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Bebop Spoken There

Tony Fisher: In the heyday of that scene [the1960s] there were about 120 musicians in London who did everything and of course, if you made a mistake you were never called again." - (Jazz Journal online, 19 September 2019).

Archive.

The Things They Say!

Hudson Music: Lance's "Bebop Spoken Here" is one of the heaviest and most influential jazz blogs in the UK.

Rupert Burley (Dynamic Agency): "BSH just goes from strength to strength".

COFID- 19

In the current climate we are doing our best to keep everyone up to date. All gigs, as we all know, are off.

However, good old YouTube has plenty to offer both old and new to help us survive whilst housebound. Plus now is a good time to stock up on your CDs.

Also, keep an eye out for live streaming sessions.

Alternatively, you could do as they do in Italy and sing from your balcony.

Today

As we all know there are no live gigs taking place in the immediate future. However, any links to jazz streaming that are deemed suitable - i.e. with a professional approach - will be considered for posting.

Tuesday, January 28, 2014

CD Review: Norma Winstone – Dance Without Answer

Norma Winstone  - voice; Klaus Gesing – bass clarinet  & soprano saxophone; Glauco Venier – piano.
(Review by Debra Milne).
This unique  trio have worked together for more than a decade, and their  strong musical  bonds are evident in the newly released 4th album Dance Without  Answer,  recorded  in December 2012 in Lugano, Italy.  The first and title track  builds with the  rounded  tones of Gesing’s bass clarinet contrasting  with  the light  touch of Venier on piano and  Winstone   provides a typically considered  lyric  to  this and  several other  compositions.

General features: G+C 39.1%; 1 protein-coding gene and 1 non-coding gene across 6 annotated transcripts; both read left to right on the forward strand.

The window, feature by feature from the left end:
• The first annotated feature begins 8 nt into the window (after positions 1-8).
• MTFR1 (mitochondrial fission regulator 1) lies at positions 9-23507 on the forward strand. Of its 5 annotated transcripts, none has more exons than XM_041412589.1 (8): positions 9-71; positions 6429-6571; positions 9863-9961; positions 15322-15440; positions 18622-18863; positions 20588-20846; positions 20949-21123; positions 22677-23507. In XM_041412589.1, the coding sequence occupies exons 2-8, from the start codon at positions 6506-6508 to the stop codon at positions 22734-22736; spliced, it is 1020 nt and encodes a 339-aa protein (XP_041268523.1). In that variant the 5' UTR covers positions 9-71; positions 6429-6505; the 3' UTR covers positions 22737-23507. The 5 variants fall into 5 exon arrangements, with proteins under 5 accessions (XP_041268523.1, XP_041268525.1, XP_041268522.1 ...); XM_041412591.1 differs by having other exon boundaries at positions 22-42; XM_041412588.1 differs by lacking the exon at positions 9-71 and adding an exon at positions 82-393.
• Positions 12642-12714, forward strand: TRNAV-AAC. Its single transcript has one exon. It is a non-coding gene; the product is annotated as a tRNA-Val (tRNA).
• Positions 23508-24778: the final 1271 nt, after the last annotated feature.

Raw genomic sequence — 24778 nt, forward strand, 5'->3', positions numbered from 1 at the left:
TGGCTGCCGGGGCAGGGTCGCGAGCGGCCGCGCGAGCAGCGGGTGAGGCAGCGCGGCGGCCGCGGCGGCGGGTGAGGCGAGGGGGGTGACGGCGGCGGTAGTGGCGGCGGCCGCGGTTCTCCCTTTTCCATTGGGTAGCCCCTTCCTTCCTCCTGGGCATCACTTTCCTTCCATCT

Her subtle, expressive  delivery  is particularly effective   in Tomas Mendez’ ‘Cucurrucucu Paloma’,  capturing the quiet anguish of loneliness.   ‘Higher  Plane’   provides an uplifting change of mood,  with  rhythmic, low toned piano and flowing soprano sax, and Winstone & Gesing  combine well with  scat and sax interchanges and harmonies. 
There is an eclectic choice of material from other artists, with an unexpected gem uncovered in  Madonna’s  ‘Live To Tell’.  The duet of Tom Wait’s ‘San Diego Serenade’  also stands out , with Winstone’s swinging  lyric  supported by Gesing’s rhythmic  bass clarinet.  Fans of Nick Drake may particularly appreciate the obscure ‘Time of No Reply’  (recorded , but not used, in his ‘Five Leaves Left’ sessions). ‘A Tor A Tor’, an Italian nursery rhyme adapted by Venier, again highlights the  musical sympathy shared by the trio , and  their  triangulation creates  a feeling of space allowing for  some delightful  musical interchanges. 
Hearing  the  trio  live  would surely be compelling, but despite  this album’s release,  there seems to be only 2 performances scheduled in 2014 – in Merhauzen, Germany in March and in Lisbon, Portugal in May – so this  fine recording will have to do.
Norma Winstone – Dance Without Answer is now available on ECM.
Debra M.

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